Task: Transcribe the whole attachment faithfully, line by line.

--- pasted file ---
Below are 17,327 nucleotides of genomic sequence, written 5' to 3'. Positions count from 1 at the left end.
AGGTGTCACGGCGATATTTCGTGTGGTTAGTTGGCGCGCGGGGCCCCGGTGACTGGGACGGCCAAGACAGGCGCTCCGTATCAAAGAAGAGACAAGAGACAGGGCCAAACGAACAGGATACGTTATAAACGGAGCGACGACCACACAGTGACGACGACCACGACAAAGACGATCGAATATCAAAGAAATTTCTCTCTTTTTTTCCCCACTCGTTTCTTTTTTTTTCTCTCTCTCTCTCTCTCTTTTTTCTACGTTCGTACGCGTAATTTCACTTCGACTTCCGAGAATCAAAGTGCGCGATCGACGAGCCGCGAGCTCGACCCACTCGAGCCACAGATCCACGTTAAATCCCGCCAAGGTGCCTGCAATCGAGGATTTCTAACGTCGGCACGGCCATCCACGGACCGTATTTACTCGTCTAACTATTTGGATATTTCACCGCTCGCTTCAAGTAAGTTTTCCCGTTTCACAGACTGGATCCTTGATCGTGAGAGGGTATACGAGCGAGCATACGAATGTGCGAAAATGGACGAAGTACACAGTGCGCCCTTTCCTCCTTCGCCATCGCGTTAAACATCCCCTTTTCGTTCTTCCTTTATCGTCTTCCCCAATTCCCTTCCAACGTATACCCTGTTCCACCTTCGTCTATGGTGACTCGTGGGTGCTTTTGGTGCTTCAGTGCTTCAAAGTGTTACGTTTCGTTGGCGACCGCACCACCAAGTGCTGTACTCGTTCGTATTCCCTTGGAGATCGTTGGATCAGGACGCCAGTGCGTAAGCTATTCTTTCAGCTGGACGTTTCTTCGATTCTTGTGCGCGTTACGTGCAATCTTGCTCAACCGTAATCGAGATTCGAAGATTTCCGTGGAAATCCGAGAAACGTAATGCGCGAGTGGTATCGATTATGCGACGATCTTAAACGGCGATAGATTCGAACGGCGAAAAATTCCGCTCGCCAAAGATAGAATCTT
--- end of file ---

Below are 17,327 nucleotides of genomic sequence, written 5' to 3'. Positions count from 1 at the left end.
AGGTGTCACGGCGATATTTCGTGTGGTTAGTTGGCGCGCGGGGCCCCGGTGACTGGGACGGCCAAGACAGGCGCTCCGTATCAAAGAAGAGACAAGAGACAGGGCCAAACGAACAGGATACGTTATAAACGGAGCGACGACCACACAGTGACGACGACCACGACAAAGACGATCGAATATCAAAGAAATTTCTCTCTTTTTTTCCCCACTCGTTTCTTTTTTTTTCTCTCTCTCTCTCTCTCTTTTTTCTACGTTCGTACGCGTAATTTCACTTCGACTTCCGAGAATCAAAGTGCGCGATCGACGAGCCGCGAGCTCGACCCACTCGAGCCACAGATCCACGTTAAATCCCGCCAAGGTGCCTGCAATCGAGGATTTCTAACGTCGGCACGGCCATCCACGGACCGTATTTACTCGTCTAACTATTTGGATATTTCACCGCTCGCTTCAAGTAAGTTTTCCCGTTTCACAGACTGGATCCTTGATCGTGAGAGGGTATACGAGCGAGCATACGAATGTGCGAAAATGGACGAAGTACACAGTGCGCCCTTTCCTCCTTCGCCATCGCGTTAAACATCCCCTTTTCGTTCTTCCTTTATCGTCTTCCCCAATTCCCTTCCAACGTATACCCTGTTCCACCTTCGTCTATGGTGACTCGTGGGTGCTTTTGGTGCTTCAGTGCTTCAAAGTGTTACGTTTCGTTGGCGACCGCACCACCAAGTGCTGTACTCGTTCGTATTCCCTTGGAGATCGTTGGATCAGGACGCCAGTGCGTAAGCTATTCTTTCAGCTGGACGTTTCTTCGATTCTTGTGCGCGTTACGTGCAATCTTGCTCAACCGTAATCGAGATTCGAAGATTTCCGTGGAAATCCGAGAAACGTAATGCGCGAGTGGTATCGATTATGCGACGATCTTAAACGGCGATAGATTCGAACGGCGAAAAATTCCGCTCGCCAAAGATAGAATCTT